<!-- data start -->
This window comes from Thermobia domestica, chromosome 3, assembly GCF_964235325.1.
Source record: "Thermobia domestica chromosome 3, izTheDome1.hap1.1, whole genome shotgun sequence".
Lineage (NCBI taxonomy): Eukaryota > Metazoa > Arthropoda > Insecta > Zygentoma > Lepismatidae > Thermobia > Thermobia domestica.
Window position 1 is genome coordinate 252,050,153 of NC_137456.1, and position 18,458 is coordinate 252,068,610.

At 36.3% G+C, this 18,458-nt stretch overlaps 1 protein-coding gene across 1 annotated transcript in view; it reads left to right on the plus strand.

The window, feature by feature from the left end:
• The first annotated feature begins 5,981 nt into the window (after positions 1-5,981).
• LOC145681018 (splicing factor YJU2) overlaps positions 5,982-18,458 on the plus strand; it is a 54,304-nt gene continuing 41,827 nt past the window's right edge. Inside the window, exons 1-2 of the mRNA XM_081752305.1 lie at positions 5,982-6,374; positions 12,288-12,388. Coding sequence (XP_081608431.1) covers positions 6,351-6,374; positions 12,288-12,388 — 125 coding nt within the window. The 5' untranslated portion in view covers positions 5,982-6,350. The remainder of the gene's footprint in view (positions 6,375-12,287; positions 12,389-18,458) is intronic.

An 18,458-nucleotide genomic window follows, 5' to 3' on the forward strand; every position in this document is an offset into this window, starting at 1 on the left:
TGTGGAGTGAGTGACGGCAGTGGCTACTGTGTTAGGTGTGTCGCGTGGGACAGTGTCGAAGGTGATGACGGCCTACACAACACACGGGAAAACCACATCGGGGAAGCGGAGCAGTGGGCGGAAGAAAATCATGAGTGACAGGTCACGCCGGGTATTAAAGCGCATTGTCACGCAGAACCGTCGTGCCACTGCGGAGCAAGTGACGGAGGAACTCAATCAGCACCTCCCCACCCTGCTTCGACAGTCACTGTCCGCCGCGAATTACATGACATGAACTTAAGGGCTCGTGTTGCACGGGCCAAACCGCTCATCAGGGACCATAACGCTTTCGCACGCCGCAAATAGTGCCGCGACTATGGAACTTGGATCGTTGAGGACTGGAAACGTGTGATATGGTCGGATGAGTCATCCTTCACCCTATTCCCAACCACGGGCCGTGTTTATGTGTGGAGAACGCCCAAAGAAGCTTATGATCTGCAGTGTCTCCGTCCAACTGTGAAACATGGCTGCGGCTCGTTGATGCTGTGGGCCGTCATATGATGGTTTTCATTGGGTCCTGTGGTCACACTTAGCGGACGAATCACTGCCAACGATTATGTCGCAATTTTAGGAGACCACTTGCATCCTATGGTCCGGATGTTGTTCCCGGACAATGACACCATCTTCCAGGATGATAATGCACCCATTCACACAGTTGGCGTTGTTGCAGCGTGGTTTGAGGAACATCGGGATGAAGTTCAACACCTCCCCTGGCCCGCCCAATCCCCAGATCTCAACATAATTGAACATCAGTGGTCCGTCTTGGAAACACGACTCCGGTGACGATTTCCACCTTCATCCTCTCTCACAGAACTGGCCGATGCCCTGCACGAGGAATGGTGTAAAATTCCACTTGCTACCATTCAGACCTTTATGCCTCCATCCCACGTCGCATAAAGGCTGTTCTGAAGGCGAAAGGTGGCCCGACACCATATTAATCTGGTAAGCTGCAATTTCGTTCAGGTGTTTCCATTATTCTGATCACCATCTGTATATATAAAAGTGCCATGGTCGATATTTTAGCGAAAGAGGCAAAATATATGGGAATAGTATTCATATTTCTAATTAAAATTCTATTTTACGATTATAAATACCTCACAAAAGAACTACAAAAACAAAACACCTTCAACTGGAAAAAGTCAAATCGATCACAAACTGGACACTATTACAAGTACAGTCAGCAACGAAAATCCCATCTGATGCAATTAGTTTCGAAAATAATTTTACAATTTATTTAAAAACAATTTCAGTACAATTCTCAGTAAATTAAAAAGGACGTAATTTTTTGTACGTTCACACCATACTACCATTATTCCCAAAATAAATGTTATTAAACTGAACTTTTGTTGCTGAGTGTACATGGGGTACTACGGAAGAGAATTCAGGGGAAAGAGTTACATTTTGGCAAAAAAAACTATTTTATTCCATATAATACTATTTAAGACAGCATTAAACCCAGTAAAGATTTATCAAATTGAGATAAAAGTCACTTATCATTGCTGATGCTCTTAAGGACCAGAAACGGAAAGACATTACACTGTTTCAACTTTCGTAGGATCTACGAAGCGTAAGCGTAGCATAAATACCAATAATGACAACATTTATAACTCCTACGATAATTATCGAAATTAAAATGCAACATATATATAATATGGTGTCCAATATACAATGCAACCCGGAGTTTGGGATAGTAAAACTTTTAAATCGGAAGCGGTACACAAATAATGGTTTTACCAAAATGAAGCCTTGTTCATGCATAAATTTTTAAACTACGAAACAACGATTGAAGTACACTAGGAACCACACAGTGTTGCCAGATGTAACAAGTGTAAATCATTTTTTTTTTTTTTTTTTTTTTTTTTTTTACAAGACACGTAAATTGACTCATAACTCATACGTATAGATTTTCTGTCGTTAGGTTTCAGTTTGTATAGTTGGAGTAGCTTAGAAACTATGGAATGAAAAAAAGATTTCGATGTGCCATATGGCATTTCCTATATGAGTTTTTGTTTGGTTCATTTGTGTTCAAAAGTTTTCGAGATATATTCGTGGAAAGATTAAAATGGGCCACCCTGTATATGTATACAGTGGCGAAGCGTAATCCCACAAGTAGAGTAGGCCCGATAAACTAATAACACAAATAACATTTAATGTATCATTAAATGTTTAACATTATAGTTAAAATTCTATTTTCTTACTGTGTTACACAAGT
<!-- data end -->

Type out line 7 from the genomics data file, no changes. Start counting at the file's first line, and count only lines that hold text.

• The first annotated feature begins 5,981 nt into the window (after positions 1-5,981).